How to Find Gold Using Google Maps

By Francis Walsh
Find gold using aerial photo maps from Google.

Prospectors are always looking for a better place to dig for gold. An easy way to prospect for gold from home is by using Google Maps. When you find gold using Google Maps you take prospecting to a whole new level. Look for gold where the richest lands are around the world. Pinpoint where gold is with Google Maps to spend less time digging before you find gold-bearing concentrates to sell for profit.

Locate mineral deposits demarcated on a geological survey or land map maintained by the Bureau of Land Management (BLM) (blm.gov) or the U.S. Geologic Survey (USGS) (usgs.gov). Record the longitude and latitude of each possible mining site you want to explore.

Connect to Google Maps and enter in the coordinates for the first site where minerals are present as surveyed by the BLM or USGS. Click "Search" on the Google Maps interface and find the area on the map using the satellite-vision option the maps menu offers.

Inspect the landforms using the Google Maps aerial view. Find the course of waterways, ancient riverbeds and exposed bedrock and pinpoint these areas with a push pin from the left sidebar of the Google Maps screen.

Switch the map view to topography (upper right corner of the map's image) and see the elevation of the land. Look for inclines and descents that can trap high concentrations of gold. Prospect the land without going to the claim using this great resource to find gold using Google Maps. Continue to place markers until you have inspected the area.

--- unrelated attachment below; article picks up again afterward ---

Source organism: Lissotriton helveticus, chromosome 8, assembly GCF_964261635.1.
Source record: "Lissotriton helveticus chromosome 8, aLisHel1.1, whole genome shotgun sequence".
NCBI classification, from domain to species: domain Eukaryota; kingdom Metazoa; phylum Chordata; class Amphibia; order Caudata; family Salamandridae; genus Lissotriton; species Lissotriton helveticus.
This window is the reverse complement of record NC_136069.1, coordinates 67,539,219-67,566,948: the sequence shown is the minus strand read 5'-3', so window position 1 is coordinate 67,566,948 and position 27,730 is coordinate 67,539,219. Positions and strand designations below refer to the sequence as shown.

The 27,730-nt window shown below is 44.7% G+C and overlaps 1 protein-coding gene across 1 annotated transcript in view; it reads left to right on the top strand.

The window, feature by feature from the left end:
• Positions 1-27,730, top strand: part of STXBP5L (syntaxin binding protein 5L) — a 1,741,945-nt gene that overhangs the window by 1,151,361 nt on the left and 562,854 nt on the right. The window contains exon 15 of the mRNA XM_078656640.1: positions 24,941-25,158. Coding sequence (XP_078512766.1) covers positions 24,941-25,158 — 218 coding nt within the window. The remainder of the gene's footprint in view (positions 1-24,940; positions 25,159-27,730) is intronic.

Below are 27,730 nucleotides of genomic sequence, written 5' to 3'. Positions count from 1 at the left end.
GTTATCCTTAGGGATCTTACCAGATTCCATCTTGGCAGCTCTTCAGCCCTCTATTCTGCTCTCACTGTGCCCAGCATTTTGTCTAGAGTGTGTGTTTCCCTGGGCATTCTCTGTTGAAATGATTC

Visit the site after printing out the driving directions supplied by Google Maps.

Access filings of local land rights at the local clerk of courts before visiting the site with mining equipment. Confirm that the land is public land and is not already claimed by another miner.

Tip

Look for ancient riverbeds. Placer gold is located in veins that run the length of every river or stream in gold country. Understand placer mining and what to look for when viewing the claim from the aerial views of Google Maps.

Warning

Don’t jump another person’s gold claim. Claim jumping is punishable by law and sometimes by the end of the other miner’s gun.

About the Author

Francis Walsh has been working as a freelance writer since 2003. He has contributed to websites such as Shave, Autogeek and Torque & Chromeas, as well as provided content for private clients. Walsh has worked as a performance part-packer and classic car show promoter, now serving as crew chief for Nitrousfitz Racing.